clint bolick

Bolick is co-founder and Director of Litigation for the Washington D.C.-based Institute for Justice, begun in 1991 as the "nation's only libertarian public interest law firm" and as an alternative to the American Civil Liberties Union. The Institute for Justice represents parents and children in various legal cases across the country in support of school choice, including the Cleveland, Ohio lawsuit regarding a publicly funded scholarship program, where the Institute has joined with the state of Ohio to defend the state's voucher system.

read his interview

Most of the students in the voucher program in Cleveland are African-American students, and they are going to Catholic schools at the moment. Is there anything wrong with that?

The fact that most of the kids are in religious schools says more about the willingness of religious schools to throw these kids a life preserver than it says about separation of church and state. This program invited all schools to participate, including suburban public schools. Not a single one of those districts agreed to allow low-income kids to come out there and attend their public schools. The fact that the Catholic schools are enlisting and giving these kids a chance should not render the program unconstitutional.

From my own experience, and also from looking at Cleveland, I know that these Catholic schools are doing a fantastic job. . . . But there is no mistaking that they're religious schools. These kids are going to Mass, and they're getting religious instruction. Does that violate the Constitution?

No, as long as a program gives parents the choice of where to send their kids and does not create any sort of financial incentive for them to do so. The fact that religious schools are among the options, or are prominent among the options, should not be a constitutional problem. . . .

The irony is that, if you want to see a school in the inner city that is racially diverse, economically diverse and religiously diverse, go to a Catholic school. If you want to see ethnic balkanization, go to one of the public schools in the inner city, where kids will not have any opportunity to interact with kids outside of their economic or racial group. These schools are havens of communities. They serve the communities in which they are located. I think it adds to the ability of Americans to get along. . . .

In 21 states, at some level, state legislatures are considering a voucher program. Do you feel like there is sort of a dam here, that once a decision gets made once and for all, the floodgates are open?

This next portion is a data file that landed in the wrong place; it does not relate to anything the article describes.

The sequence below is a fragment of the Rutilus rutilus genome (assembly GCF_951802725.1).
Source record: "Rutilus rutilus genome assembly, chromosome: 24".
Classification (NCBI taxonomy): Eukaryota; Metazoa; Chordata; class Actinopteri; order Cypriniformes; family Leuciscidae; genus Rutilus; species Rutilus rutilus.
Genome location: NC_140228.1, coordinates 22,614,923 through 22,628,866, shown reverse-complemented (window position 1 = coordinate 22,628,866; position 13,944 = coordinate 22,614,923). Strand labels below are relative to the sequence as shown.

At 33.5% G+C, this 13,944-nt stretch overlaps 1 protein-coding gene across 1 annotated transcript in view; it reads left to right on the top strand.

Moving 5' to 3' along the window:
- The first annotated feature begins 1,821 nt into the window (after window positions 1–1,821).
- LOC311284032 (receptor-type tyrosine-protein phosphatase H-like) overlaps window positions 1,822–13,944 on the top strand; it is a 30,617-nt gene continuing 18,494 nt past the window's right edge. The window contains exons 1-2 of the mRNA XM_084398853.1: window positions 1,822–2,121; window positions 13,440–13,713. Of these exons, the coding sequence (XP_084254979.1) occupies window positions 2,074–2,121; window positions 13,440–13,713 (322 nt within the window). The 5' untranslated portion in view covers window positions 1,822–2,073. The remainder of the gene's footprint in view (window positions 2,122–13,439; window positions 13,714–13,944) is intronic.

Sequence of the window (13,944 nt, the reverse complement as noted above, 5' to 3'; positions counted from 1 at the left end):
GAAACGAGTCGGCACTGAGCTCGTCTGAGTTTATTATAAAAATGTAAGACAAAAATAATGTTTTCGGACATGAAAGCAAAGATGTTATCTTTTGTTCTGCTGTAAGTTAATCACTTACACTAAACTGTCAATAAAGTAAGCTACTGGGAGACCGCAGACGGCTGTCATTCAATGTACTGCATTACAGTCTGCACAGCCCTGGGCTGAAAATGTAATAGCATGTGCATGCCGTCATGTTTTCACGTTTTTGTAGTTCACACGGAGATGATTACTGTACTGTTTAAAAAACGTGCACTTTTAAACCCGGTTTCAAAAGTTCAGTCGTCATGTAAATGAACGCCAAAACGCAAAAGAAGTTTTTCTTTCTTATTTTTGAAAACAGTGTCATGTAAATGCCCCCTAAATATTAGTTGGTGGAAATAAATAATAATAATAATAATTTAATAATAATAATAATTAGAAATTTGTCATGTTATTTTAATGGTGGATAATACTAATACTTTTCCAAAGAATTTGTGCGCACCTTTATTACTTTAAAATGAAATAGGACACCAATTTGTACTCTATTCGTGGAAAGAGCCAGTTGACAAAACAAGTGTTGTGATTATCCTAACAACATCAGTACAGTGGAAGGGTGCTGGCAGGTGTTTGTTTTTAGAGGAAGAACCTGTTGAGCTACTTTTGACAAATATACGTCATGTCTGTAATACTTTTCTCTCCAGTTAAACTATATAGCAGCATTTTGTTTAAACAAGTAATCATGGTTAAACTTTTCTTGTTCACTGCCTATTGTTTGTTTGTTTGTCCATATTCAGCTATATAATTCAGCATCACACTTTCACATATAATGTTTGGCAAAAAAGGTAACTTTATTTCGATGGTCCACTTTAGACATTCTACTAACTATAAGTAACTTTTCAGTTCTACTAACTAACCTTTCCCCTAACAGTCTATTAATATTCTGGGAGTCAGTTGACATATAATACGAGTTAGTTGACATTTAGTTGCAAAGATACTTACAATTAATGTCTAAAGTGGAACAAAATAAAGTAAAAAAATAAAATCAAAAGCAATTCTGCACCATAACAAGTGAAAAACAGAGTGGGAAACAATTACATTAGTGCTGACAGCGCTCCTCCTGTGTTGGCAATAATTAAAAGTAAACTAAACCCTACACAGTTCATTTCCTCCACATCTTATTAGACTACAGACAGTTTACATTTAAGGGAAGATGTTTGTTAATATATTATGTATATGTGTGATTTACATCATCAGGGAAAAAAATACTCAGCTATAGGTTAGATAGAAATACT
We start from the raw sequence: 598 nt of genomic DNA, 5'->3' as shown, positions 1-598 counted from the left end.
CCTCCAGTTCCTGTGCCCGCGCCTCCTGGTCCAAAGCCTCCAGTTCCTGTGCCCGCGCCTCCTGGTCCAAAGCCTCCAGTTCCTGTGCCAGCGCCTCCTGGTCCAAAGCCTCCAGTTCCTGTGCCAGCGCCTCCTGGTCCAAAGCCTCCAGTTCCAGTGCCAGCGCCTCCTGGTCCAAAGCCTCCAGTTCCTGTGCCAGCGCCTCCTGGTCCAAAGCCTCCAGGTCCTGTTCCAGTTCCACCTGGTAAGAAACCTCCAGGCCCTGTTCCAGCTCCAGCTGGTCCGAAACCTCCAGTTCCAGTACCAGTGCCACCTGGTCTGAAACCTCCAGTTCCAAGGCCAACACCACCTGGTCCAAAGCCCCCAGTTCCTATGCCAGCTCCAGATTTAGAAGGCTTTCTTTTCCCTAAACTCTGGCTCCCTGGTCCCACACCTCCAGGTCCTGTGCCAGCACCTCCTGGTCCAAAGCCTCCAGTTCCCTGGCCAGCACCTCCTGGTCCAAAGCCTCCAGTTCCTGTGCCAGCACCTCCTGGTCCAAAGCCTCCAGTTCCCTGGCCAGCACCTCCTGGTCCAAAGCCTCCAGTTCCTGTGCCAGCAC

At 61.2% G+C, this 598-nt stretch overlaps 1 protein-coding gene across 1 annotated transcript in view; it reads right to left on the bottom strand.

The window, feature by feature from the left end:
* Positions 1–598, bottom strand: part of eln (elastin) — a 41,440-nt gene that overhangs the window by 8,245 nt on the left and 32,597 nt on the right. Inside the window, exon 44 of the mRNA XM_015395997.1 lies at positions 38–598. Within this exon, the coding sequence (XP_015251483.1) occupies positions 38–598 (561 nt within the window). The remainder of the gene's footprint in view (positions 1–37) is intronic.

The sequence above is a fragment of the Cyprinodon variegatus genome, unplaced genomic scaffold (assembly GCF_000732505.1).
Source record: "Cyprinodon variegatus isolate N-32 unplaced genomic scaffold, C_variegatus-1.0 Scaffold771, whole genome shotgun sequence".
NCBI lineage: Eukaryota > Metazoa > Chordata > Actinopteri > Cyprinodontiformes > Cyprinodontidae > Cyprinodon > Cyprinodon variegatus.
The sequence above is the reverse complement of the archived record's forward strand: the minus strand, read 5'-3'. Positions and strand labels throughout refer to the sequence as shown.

I really do view this as the Berlin Wall, and the first bricks are already coming down. Once those first bricks come down, the rest of them are coming down really fast. It's not really a question of whether school choice is going to expand around the United States, but when.

One argument you hear is that we have choice in this country: if you've got the money, you can send your son or daughter to a private school. . . . So if someone doesn't have the money, they should stay in the public school system.

We actually subsidize wealthier Americans to exercise school choice. If you buy an expensive home in a really good neighborhood in order to take advantage of a good school system, you get a massive tax break from your federal income taxes on your mortgage payments. Low-income parents don't have that kind of choice. What we've got to do is to say, "Listen, we've failed you in providing you an educational opportunity. We're going to turn over to you the same power that middle- and upper-income parents have, and that is the power to chose a decent school for your child." We owe every parent in America that opportunity.

Ninety percent of American kids are in public schools. There are a lot of those kids--the children of the baby boom. If we change over to a voucher system, there are not that many private schools. Aren't you going to have to create a whole huge number of private schools, and do so fairly quickly?

We cannot ask any parent in America to sacrifice her children for some theoretical notion that it will make the school better. If we were designing an education system today from scratch, it wouldn't look anything like the system we have, where kids are warehoused in old schools with very little technology. We're going to see education changing pretty dramatically, and the lines between private schools and public schools are going to blur, as private schools receive public funding. Public schools will become less regulated and more able to act like autonomous schools, focusing on their students rather than on political interests. That day will be hastened--and I think it's a good day--when we give parents control of the education funds that are meant for their children's education. One of my favorite criticisms of school vouchers is that they are not sufficiently large enough to purchase a decent education. I am willing to cave on that issue and make them larger. . . .